The Virginian-Pilot must pay a high school assistant principal Phillip Webb $3 million for a 2009 story, the Associated Press reported. Webb works at Oscar Smith High School. In its own report on the libel case, the Virginian-Pilot noted its editor, Denis Finley, defended the newspaper's reporting as "accurate and true" and called the verdict "frustrating."
The story reported on a 2008 "assault" of the father of a student at Webb's high school. Webb's two sons, Kevin and Brian Webb, were both "convicted of misdemeanor assault," according to the Virginian-Pilot. We searched Google and Lexis Nexis but couldn't find the article in question.
However, Webb's attorney, Jeremiah Denton III, argued the Virginian-Pilot "implied Kevin Webb had received preferential treatment from the school system because of his father's position." Denton argued that claim was unsubstantiated and called for a "big apology to the Webb family."
Denton told iMediaEthics by phone that Webb is satisfied with the ruling, that the recent case was "just a money judgment" and that the newspaper doesn't have to apologize. Denton noted that "all indications are that the newspaper will appeal" the ruling and that the Virginian-Pilot has "three weeks to file a brief" to try to appeal. According to Denton, the Virginian-Pilot took down the story in question at some point last year "after the outcome of the son's trial."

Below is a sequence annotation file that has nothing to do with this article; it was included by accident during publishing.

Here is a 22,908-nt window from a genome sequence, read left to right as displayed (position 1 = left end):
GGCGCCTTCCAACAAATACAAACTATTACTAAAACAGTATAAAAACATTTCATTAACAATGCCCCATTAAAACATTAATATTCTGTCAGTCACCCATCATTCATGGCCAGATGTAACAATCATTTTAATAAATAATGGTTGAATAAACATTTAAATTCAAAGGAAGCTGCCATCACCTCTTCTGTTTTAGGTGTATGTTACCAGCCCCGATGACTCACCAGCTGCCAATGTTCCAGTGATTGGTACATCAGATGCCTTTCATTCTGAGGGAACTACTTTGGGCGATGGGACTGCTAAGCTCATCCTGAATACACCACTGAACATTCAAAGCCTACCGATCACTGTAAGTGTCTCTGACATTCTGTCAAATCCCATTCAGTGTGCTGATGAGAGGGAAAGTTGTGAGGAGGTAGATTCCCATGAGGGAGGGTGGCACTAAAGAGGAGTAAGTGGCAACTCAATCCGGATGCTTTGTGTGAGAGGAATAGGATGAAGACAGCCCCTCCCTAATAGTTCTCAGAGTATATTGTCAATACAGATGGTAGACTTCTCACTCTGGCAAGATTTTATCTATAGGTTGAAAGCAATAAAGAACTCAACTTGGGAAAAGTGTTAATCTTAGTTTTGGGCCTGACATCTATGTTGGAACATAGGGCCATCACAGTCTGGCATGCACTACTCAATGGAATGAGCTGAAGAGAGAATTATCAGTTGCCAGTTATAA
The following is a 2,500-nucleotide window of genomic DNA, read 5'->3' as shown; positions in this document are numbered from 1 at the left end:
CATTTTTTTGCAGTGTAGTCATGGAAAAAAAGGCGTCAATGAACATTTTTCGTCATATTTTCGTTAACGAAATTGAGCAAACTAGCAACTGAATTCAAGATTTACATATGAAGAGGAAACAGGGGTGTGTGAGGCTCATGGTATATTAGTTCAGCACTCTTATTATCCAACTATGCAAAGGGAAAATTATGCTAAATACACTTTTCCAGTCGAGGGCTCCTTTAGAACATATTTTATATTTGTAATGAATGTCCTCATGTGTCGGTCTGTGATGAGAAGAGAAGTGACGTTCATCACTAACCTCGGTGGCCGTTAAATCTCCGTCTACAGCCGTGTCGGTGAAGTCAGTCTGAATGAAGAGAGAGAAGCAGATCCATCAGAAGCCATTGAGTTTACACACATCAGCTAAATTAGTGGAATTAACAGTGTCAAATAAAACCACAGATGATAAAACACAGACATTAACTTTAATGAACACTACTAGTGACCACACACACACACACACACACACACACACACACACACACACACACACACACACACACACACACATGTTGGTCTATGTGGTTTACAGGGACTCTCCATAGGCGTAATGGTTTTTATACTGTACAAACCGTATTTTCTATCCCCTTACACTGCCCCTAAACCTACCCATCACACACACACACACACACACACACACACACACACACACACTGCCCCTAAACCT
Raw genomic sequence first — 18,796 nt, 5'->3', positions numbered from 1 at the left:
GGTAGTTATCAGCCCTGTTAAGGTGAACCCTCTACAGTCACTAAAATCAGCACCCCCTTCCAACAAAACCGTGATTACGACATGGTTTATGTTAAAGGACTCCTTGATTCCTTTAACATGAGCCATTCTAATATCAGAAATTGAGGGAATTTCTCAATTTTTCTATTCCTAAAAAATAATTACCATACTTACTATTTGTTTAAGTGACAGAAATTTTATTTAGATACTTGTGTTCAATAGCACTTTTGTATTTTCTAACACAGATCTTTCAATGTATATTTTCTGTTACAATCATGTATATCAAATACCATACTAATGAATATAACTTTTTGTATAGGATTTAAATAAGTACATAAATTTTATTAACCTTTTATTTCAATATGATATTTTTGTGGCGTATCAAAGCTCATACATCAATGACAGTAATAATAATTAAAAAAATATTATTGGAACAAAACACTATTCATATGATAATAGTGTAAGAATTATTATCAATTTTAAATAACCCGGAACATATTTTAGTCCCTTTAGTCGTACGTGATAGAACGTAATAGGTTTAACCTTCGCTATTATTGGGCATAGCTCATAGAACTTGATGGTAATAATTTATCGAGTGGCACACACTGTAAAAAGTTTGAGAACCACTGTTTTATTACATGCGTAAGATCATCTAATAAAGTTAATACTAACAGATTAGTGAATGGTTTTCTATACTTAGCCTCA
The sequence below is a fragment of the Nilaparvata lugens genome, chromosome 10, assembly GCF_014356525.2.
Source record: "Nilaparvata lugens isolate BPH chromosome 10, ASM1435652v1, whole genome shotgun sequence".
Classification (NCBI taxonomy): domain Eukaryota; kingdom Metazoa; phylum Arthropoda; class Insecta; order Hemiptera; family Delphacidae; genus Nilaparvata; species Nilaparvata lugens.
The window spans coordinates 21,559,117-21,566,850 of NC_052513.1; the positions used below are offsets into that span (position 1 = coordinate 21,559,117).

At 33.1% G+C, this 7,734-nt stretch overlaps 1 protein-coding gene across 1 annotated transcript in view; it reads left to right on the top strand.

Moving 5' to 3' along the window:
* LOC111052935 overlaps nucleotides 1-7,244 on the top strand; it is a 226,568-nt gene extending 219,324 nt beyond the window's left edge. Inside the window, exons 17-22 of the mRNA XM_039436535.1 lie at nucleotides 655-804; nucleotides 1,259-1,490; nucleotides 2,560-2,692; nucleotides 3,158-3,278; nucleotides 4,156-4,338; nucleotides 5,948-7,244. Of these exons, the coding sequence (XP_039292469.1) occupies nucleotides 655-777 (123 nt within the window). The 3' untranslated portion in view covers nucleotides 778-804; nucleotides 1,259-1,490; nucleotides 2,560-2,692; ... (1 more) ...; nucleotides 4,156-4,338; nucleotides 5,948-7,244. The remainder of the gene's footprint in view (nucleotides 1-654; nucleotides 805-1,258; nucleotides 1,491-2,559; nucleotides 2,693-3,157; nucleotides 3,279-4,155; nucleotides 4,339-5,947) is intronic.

In that case, Kevin Webb "settled out of court for an undisclosed sum" with his separate libel lawsuit against the newspaper, according to the Virginian-Pilot's report. A jury had ruled in favor of Kevin Webb, but the judge "threw out that jury's $5 million award." Denton explained to iMediaEthics that the judge decided "five million dollars was too much, so we were going to go back to trial" to determine how the award amount but ultimately settled.
According to Student Press Law Center's and the Virginian-Pilot's article at the time, that case happened last year and centered on Kevin Webb's claims the article "falsely accused him of the bullying." The newspaper defended against that lawsuit by arguing the story was "accurate" and "carefully reported it from interviews and court records, including asking the Webbs for interviews at the sentencing but was rebuffed."
We have written to the Virginian-Pilot for further comment and wll update with any response.
UPDATE: 5/29/2012 3:53 PM EST: The Virginian-Pilot's managing editor Maria Carrillo told iMediaEthics that the newspaper is appealing the judgment and that it "voluntarily took the story down some time ago. But that's all we can say for now."